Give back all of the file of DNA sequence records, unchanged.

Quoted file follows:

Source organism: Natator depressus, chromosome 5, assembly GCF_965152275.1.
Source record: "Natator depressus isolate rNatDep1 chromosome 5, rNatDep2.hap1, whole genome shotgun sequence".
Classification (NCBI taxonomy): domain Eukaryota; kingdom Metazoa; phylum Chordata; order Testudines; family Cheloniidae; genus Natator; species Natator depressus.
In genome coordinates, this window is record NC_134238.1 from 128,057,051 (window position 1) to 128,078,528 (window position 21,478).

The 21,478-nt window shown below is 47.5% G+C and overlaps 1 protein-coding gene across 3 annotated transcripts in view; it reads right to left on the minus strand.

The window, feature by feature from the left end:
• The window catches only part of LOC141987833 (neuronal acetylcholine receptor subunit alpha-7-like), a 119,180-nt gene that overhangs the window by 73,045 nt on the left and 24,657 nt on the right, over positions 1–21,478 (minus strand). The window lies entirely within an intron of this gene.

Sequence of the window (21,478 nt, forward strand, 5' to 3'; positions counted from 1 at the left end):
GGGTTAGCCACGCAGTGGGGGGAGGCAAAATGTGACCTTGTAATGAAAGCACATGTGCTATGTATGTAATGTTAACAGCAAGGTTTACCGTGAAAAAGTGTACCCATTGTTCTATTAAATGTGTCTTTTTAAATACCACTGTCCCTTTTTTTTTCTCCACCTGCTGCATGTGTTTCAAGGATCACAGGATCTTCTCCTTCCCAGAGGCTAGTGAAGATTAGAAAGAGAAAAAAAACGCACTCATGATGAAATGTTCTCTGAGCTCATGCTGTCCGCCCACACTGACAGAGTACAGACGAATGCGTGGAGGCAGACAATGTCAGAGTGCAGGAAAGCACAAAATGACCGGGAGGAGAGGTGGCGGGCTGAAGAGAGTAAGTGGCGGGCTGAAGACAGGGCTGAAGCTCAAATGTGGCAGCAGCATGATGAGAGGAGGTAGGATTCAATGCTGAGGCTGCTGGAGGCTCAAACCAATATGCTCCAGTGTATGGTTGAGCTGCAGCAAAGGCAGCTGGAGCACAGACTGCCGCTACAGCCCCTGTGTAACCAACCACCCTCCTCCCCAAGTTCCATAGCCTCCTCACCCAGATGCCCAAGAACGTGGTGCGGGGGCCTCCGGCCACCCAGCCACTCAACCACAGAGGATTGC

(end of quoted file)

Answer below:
Source organism: Natator depressus, chromosome 5, assembly GCF_965152275.1.
Source record: "Natator depressus isolate rNatDep1 chromosome 5, rNatDep2.hap1, whole genome shotgun sequence".
Classification (NCBI taxonomy): domain Eukaryota; kingdom Metazoa; phylum Chordata; order Testudines; family Cheloniidae; genus Natator; species Natator depressus.
In genome coordinates, this window is record NC_134238.1 from 128,057,051 (window position 1) to 128,078,528 (window position 21,478).

The 21,478-nt window shown below is 47.5% G+C and overlaps 1 protein-coding gene across 3 annotated transcripts in view; it reads right to left on the minus strand.

The window, feature by feature from the left end:
• The window catches only part of LOC141987833 (neuronal acetylcholine receptor subunit alpha-7-like), a 119,180-nt gene that overhangs the window by 73,045 nt on the left and 24,657 nt on the right, over positions 1–21,478 (minus strand). The window lies entirely within an intron of this gene.

Sequence of the window (21,478 nt, forward strand, 5' to 3'; positions counted from 1 at the left end):
GGGTTAGCCACGCAGTGGGGGGAGGCAAAATGTGACCTTGTAATGAAAGCACATGTGCTATGTATGTAATGTTAACAGCAAGGTTTACCGTGAAAAAGTGTACCCATTGTTCTATTAAATGTGTCTTTTTAAATACCACTGTCCCTTTTTTTTTCTCCACCTGCTGCATGTGTTTCAAGGATCACAGGATCTTCTCCTTCCCAGAGGCTAGTGAAGATTAGAAAGAGAAAAAAAACGCACTCATGATGAAATGTTCTCTGAGCTCATGCTGTCCGCCCACACTGACAGAGTACAGACGAATGCGTGGAGGCAGACAATGTCAGAGTGCAGGAAAGCACAAAATGACCGGGAGGAGAGGTGGCGGGCTGAAGAGAGTAAGTGGCGGGCTGAAGACAGGGCTGAAGCTCAAATGTGGCAGCAGCATGATGAGAGGAGGTAGGATTCAATGCTGAGGCTGCTGGAGGCTCAAACCAATATGCTCCAGTGTATGGTTGAGCTGCAGCAAAGGCAGCTGGAGCACAGACTGCCGCTACAGCCCCTGTGTAACCAACCACCCTCCTCCCCAAGTTCCATAGCCTCCTCACCCAGATGCCCAAGAACGTGGTGCGGGGGCCTCCGGCCACCCAGCCACTCAACCACAGAGGATTGC